Good point. On the other hand, with a list of proofs (say, from group theory) it would be possible to claim which ones were proven in Lean and which ones are axioms.

#### Tim Daly (Jul 05 2019 at 06:21):

Assume a rosetta document (perhaps one similar to the Digital Library of Mathematical Functions (DLMF) https://dlmf.nist.gov/ so that one could look up a theorem (because the "reference name" cites chapter/section/theorem. Along with the theorem from "the first prover" would be the actual proof. Theorems proven in other systems could be named in the same section. Theorems not listed are just axioms.

#### Tim Daly (Jul 05 2019 at 06:24):

The "Digital Library of Mathematical Theorems" (DLMT) would be a useful collection, especially since it would show how to prove a theorem, despite syntactic / semantic mismatch. Indeed, if there was an natural language explanation of the proof it would be even more enlightening.

#### Tim Daly (Jul 05 2019 at 06:25):

Such an effort would be an interesting sub-forum at conferences.

#### Tim Daly (Jul 05 2019 at 06:27):

IF a system came up with a shorter or more obvious proof that replace the existing entry.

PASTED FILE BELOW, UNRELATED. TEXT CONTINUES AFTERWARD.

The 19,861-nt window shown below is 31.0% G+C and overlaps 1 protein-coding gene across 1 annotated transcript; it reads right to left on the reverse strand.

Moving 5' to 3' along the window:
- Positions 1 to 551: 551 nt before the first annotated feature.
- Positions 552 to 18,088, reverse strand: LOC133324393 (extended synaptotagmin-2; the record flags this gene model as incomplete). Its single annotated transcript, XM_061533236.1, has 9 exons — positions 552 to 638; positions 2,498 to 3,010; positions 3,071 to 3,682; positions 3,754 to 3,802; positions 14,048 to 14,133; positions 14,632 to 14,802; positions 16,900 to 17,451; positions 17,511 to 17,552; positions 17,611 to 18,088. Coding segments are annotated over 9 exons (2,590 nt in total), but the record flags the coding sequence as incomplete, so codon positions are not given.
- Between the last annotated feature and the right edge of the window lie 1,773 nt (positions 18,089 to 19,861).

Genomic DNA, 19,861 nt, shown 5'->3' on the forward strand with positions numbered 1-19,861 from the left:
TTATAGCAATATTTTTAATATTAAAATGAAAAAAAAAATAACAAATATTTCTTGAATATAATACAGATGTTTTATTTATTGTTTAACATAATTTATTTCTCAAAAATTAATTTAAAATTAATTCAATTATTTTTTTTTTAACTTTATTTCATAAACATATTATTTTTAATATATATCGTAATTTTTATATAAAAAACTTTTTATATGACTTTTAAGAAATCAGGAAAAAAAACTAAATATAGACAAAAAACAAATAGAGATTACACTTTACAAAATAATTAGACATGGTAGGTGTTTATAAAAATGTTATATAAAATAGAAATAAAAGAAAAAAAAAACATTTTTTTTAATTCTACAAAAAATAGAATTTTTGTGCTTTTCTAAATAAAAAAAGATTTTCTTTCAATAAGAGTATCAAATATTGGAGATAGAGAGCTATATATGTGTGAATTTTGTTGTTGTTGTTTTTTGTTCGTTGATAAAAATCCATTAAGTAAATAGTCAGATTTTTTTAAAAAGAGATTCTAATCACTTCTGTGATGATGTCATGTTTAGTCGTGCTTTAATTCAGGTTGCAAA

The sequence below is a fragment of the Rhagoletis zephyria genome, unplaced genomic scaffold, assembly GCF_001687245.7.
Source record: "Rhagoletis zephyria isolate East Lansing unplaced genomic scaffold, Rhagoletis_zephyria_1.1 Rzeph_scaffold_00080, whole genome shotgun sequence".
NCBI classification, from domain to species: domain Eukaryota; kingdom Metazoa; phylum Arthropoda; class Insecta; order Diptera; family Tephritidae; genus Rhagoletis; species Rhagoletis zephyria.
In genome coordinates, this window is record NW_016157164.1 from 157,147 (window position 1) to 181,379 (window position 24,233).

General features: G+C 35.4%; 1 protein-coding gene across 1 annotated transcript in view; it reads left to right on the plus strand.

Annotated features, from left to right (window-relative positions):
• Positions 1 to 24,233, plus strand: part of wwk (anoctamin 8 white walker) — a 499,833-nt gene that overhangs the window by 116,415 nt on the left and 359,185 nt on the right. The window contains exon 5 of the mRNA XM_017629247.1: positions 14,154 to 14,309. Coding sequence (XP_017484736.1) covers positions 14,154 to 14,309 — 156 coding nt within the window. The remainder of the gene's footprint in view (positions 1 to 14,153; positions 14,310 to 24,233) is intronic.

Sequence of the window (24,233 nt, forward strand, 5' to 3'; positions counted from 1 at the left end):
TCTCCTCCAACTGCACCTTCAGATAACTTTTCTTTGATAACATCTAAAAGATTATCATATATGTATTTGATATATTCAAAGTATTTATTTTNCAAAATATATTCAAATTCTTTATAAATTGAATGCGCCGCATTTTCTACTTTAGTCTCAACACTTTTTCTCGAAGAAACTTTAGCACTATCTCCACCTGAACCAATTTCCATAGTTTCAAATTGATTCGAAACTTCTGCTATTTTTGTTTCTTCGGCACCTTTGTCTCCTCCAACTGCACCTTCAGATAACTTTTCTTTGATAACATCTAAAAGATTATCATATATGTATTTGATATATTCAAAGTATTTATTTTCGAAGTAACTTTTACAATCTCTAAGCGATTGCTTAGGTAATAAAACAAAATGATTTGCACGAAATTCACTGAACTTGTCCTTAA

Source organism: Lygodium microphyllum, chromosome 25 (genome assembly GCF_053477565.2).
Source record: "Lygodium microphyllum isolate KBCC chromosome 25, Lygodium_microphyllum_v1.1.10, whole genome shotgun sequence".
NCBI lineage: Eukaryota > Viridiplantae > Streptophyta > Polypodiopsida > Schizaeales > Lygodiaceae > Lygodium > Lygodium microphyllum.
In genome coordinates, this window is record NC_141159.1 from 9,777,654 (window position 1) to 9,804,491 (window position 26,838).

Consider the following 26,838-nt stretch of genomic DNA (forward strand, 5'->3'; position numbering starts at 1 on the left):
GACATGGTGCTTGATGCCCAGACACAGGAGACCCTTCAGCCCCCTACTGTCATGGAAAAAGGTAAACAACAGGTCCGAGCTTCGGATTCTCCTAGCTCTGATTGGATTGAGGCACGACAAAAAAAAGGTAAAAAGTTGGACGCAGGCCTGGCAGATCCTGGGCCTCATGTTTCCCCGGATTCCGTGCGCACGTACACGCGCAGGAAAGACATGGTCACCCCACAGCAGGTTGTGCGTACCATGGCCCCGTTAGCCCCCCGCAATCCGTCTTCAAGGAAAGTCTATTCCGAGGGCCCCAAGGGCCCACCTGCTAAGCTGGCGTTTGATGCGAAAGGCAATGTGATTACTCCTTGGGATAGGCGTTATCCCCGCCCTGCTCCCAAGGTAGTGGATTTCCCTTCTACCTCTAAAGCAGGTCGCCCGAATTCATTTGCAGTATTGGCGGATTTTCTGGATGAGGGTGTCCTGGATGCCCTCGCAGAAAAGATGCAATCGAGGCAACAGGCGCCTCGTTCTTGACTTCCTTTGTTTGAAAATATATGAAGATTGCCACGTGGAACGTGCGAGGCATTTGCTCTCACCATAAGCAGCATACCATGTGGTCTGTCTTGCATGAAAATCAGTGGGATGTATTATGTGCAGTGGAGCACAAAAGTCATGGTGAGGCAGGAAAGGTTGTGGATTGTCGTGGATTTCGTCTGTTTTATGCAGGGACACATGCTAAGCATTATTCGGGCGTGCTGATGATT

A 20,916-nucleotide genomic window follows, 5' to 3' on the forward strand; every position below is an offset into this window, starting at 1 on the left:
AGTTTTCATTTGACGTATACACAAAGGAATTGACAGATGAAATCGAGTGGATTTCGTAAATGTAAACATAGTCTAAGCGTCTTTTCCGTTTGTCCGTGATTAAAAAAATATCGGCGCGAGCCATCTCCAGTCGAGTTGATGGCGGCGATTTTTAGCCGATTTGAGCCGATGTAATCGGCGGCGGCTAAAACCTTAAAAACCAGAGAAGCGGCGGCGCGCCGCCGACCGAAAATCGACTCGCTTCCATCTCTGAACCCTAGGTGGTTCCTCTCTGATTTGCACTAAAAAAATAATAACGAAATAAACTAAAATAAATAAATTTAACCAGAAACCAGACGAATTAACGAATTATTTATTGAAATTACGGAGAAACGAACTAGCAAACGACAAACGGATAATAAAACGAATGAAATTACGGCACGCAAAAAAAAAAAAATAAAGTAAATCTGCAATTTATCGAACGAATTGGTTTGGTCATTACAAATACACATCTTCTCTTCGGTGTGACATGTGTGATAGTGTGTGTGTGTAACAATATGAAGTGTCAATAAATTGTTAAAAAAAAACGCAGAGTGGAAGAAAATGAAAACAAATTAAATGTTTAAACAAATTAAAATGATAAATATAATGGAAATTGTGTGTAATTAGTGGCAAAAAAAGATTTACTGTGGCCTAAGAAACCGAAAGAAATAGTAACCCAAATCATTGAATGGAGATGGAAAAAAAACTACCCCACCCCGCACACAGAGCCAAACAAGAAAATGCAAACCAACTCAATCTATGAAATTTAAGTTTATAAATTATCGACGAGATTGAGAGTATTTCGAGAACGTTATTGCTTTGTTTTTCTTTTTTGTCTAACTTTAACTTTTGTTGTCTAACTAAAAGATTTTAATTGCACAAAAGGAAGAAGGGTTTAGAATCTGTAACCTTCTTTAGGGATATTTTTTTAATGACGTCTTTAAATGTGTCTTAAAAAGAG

#### Tim Daly (Jul 05 2019 at 06:28):

Attaching the author's name would give professional credit

#### Tim Daly (Jul 05 2019 at 06:34):

William Stein (http://www.sagemath.org/) built a "front end" system that allows users of many systems to have a common way of communicating. This approach might help with the translation problem.

#### Tim Daly (Jul 05 2019 at 06:39):

Of course, there is the issue of "compatible logics" since, as I understand it, a theorem proven in a classical logic is not necessarily a theorem in constructive logic (Bishop?)

#### Tim Daly (Jul 05 2019 at 06:49):

If libraries were organized "by the book", it would make it a lot easier to search for theorems. All of the group theory theorems are in the chapter on group theory, for example. That would make it possible to have "library compliance" tests and cross-system proofs.

#### Johan Commelin (Jul 05 2019 at 06:52):